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2

Per T8CCR 3395(c): The water shall be located as close as practicable to the areas where employees are working. Where drinking water is not plumbed or otherwise continuously supplied, it shall be provided in sufficient quantity at the beginning of the work shift to provide one quart per employee per hour for drinking for the entire shift. The is (in my ...


-6

No. In or outside Europe, you can't refuse to use Gsuite / Office365 or any other tool your employer reasonably requires. You might think refusing to use the given cheap-crap, flat-pack desk when you prefer a custom-built mahogany work of art "reasonable" and how much credence d'you think a court would give that, even if you yourself paid for the ...


33

You probably can't refuse to use such services. The relationship between you and these services is very different when you interact with them as a consumer, versus when these services are provided on behalf of your employer. In the latter case, the service is (or at least should be) bound as a data processor who can only* use your personal data as instructed ...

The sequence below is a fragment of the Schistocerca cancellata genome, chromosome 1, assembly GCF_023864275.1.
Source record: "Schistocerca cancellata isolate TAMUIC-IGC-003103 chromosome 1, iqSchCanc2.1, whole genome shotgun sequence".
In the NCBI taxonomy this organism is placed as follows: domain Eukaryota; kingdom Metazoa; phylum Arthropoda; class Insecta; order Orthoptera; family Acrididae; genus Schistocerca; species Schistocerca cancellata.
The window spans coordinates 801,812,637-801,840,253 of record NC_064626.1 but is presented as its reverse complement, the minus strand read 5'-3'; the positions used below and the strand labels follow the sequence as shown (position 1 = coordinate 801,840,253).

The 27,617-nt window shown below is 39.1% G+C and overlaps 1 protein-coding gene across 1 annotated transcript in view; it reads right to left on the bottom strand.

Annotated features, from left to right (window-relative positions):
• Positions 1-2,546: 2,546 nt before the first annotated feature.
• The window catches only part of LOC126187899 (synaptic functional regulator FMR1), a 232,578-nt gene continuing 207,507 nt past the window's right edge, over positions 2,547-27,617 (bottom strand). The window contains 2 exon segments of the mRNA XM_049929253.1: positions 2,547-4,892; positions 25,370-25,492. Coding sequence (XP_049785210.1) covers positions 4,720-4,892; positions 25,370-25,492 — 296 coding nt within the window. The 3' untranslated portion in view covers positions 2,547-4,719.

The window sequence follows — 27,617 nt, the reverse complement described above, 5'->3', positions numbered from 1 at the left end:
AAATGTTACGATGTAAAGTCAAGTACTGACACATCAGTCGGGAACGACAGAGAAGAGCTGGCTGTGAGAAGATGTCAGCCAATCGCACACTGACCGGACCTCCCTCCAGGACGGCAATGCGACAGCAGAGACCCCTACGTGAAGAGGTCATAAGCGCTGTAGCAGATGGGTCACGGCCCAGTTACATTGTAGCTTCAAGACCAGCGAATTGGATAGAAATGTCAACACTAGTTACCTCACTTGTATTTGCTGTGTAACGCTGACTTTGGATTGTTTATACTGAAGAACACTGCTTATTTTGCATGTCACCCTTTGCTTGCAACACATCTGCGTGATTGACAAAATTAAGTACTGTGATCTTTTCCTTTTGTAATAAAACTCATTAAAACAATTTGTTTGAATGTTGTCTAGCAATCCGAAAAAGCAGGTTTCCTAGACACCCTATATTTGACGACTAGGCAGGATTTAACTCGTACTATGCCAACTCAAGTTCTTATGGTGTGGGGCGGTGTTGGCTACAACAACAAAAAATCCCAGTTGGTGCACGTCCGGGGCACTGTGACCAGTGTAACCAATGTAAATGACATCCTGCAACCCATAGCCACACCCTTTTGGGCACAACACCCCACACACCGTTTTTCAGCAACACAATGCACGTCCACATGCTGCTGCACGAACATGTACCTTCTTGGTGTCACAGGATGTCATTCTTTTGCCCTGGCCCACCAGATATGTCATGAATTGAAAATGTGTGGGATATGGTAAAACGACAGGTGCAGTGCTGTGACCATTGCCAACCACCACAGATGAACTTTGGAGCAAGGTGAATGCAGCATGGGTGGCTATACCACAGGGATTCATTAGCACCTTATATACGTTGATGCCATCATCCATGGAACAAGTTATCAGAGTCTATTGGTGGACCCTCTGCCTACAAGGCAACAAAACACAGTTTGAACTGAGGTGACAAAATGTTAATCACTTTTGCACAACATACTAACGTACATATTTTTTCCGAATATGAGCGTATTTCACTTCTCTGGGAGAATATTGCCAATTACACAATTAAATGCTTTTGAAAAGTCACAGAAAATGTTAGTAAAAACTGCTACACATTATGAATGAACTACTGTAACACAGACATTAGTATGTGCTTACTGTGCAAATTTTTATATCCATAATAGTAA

21

Your employer should have a Data Protection Officer. The first step when you have data privacy concerns at the workplace should be to talk to the DPO. An institution using software as a service by Microsoft, Google etc. will usually have a contract with the provider. This contract differs from the contract you have e.g. with Stackexchange, where you sign ...


0

The two portals you mention will not help. The first is for consumers, but you are a business person not a consumer. The second seems to be for people complaining about government services, but your client is not a government service. As Joginder has said, the only recourse you have is through the courts. That's not a good place to be, but there it is.


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